Here are four of the best recent discs we're featuring this month on CPR Classical. See what else we've loved recently. Stream some of our current favorites on Spotify, and subscribe to the playlist for updates.
4 Classical Picks For January 2018
Contemporary choral music has evolved over the last few decades into a surprisingly homogenous genre. Many composers use the same lush, stacked harmonies to create predictably beautiful moments. Those stunning sonorities help drive the huge popularity of the genre. So what sets a recording apart in the midst this wash of warm tone clusters? Denver’s Kantorei and Norwegian composer Kim Andre Arnesen show us the power of emotional connection and subtle moments. About halfway through “Even When He is Silent,” a small but surprising harmonic shift occurs. Kantorei has spent the first half of the piece slowly building to that achingly gorgeous moment. The result leaves the listener thrilled and deeply moved. Another standout piece is “Infinity” which again combines unexpected harmonic shifts with eloquent musical execution for spine-tingling results. (Full disclosure: I sang with Kantorei more than a decade ago. My familiarity with the group leaves me even more impressed with this recording.)
The historical context of Franz Schubert’s Trout Quintet still seems astonishing. Schubert was only 22 years old and writing for a non-standard chamber ensemble in the last days of the Classical period. That’s not exactly the established path to creating a big hit, yet the piece has become one of the most famous chamber works from its time. The two big stars on this recording, violinist Anne-Sophie Mutter and pianist Daniil Trifinov, both play with a muscular Romantic virtuosity. Their performance balances that power against the playfulness of the Quintet writing. The result bursts with a joyful energy that is flat out fun to hear.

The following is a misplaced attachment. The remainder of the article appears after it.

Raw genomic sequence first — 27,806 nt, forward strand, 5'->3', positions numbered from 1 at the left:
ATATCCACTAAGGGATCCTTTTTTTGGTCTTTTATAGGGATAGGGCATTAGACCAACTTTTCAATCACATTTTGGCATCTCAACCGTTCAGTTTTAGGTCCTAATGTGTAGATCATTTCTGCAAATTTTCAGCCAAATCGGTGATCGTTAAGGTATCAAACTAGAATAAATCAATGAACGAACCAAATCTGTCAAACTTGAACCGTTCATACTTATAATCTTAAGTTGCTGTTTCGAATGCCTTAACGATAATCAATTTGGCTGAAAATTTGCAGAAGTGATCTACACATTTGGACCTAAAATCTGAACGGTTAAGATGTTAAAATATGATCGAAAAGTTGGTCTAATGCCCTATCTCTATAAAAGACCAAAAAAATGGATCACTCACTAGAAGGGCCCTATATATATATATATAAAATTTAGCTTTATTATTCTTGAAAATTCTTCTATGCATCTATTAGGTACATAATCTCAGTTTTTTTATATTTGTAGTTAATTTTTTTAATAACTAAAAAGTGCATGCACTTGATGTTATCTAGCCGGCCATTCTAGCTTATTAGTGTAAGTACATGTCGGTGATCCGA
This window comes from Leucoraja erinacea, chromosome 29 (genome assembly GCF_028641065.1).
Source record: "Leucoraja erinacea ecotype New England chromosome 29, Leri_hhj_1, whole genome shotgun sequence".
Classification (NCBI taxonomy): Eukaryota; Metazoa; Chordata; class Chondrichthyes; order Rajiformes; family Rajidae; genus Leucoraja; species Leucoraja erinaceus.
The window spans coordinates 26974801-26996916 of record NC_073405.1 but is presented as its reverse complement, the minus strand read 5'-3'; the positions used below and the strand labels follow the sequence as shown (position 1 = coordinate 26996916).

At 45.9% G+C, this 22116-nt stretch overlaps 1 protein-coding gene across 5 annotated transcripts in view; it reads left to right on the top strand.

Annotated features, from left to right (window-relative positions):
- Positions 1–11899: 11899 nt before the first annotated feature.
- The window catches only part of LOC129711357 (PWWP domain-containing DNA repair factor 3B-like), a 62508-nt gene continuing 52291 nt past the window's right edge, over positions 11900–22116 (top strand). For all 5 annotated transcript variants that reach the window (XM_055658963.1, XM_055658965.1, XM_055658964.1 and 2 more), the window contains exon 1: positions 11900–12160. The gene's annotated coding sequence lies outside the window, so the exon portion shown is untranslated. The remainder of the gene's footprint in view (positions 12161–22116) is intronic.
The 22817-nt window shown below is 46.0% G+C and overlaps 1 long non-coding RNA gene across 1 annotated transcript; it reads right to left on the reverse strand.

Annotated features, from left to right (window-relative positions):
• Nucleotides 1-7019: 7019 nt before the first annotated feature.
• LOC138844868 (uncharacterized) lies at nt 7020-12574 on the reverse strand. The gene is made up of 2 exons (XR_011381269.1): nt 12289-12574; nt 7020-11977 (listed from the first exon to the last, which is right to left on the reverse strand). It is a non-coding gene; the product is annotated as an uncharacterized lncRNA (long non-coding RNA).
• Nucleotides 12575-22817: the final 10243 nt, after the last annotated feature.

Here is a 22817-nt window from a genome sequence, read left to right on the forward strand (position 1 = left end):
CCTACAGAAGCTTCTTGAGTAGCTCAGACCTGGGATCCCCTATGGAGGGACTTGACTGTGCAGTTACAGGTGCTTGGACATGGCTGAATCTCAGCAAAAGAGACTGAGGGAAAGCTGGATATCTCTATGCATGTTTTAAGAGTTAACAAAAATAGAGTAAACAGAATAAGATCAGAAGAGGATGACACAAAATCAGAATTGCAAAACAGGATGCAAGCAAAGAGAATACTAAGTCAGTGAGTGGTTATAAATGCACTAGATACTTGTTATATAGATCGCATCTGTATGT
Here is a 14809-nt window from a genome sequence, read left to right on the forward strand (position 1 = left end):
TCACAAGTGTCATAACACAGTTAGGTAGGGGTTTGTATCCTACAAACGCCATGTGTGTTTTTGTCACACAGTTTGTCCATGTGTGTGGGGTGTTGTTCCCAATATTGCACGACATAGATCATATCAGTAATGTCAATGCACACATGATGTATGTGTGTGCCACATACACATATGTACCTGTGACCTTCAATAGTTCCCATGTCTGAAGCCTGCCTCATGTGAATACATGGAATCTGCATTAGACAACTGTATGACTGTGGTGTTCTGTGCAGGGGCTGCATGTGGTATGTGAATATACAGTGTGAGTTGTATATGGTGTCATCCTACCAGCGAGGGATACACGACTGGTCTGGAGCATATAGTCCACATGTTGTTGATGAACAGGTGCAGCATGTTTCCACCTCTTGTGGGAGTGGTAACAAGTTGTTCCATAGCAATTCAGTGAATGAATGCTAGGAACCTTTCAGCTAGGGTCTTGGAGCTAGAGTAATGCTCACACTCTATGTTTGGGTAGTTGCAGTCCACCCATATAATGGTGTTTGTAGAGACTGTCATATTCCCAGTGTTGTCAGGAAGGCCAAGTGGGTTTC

The Attacca Quartet has previously recorded stellar discs of John Adams’s complete string quartet music and Joseph Haydn’s monumental “The Seven Last Words of Christ on the Cross.” Those two bodies of work are very different, yet both composers deliver works of sophistication laced with wit and humor. Michael Ippolito’s pieces here are also a great fit for the ensemble. Although intense and often complex, these pieces also sound coherent and frequently tuneful. The performances crackle with emotional directness, especially in the darkly haunting String Quartet No. 2. This disc arrived a few months ago but it’s worth a listen if you haven’t gotten around to it.
Hear Ippolito's latest string quartet, performed by the Altius Quartet in the CPR Performance Studio, on the CPR Classical podcast Centennial Sounds.
The 450th anniversary of Claudio Monteverdi’s birth in 2017 inspired some wonderful new recordings of his music. Baroque specialist ensemble Les Arts Florissants began recording an overview of Monteverdi’s Madrigals in 2011. This release collects the complete recordings on three discs. The commitment involved in a project of this scope pays off in illuminating and vital performances. These recordings showcase Monteverdi’s innovative mastery of harmonic surprise and deft counterpoint. His music can still speak to the hearts of listeners after more than four centuries.